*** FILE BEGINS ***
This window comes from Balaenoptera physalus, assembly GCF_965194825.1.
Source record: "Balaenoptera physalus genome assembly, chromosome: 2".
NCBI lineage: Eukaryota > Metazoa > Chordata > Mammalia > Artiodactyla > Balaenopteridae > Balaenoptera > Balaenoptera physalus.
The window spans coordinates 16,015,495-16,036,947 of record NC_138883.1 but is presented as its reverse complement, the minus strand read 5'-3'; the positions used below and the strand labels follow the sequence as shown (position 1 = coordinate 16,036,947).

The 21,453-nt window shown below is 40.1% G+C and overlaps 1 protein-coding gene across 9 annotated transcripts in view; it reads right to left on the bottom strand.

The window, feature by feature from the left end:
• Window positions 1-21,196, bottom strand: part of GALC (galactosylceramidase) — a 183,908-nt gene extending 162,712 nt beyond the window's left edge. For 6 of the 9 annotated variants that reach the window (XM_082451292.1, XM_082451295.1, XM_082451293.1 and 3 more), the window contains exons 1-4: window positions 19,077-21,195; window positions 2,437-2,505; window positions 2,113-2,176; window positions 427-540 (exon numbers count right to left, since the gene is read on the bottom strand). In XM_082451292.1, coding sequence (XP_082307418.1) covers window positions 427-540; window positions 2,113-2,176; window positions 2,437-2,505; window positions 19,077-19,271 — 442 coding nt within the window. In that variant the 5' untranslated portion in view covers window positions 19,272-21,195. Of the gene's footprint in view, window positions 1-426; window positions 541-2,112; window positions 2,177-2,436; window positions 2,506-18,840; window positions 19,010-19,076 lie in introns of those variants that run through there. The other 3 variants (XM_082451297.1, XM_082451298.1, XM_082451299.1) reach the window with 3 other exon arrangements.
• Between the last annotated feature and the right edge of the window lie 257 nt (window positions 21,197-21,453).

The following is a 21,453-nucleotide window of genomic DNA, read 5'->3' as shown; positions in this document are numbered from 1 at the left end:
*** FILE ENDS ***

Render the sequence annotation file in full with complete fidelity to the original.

This window comes from Balaenoptera physalus, assembly GCF_965194825.1.
Source record: "Balaenoptera physalus genome assembly, chromosome: 2".
NCBI lineage: Eukaryota > Metazoa > Chordata > Mammalia > Artiodactyla > Balaenopteridae > Balaenoptera > Balaenoptera physalus.
The window spans coordinates 16,015,495-16,036,947 of record NC_138883.1 but is presented as its reverse complement, the minus strand read 5'-3'; the positions used below and the strand labels follow the sequence as shown (position 1 = coordinate 16,036,947).

The 21,453-nt window shown below is 40.1% G+C and overlaps 1 protein-coding gene across 9 annotated transcripts in view; it reads right to left on the bottom strand.

The window, feature by feature from the left end:
• Window positions 1-21,196, bottom strand: part of GALC (galactosylceramidase) — a 183,908-nt gene extending 162,712 nt beyond the window's left edge. For 6 of the 9 annotated variants that reach the window (XM_082451292.1, XM_082451295.1, XM_082451293.1 and 3 more), the window contains exons 1-4: window positions 19,077-21,195; window positions 2,437-2,505; window positions 2,113-2,176; window positions 427-540 (exon numbers count right to left, since the gene is read on the bottom strand). In XM_082451292.1, coding sequence (XP_082307418.1) covers window positions 427-540; window positions 2,113-2,176; window positions 2,437-2,505; window positions 19,077-19,271 — 442 coding nt within the window. In that variant the 5' untranslated portion in view covers window positions 19,272-21,195. Of the gene's footprint in view, window positions 1-426; window positions 541-2,112; window positions 2,177-2,436; window positions 2,506-18,840; window positions 19,010-19,076 lie in introns of those variants that run through there. The other 3 variants (XM_082451297.1, XM_082451298.1, XM_082451299.1) reach the window with 3 other exon arrangements.
• Between the last annotated feature and the right edge of the window lie 257 nt (window positions 21,197-21,453).

The following is a 21,453-nucleotide window of genomic DNA, read 5'->3' as shown; positions in this document are numbered from 1 at the left end: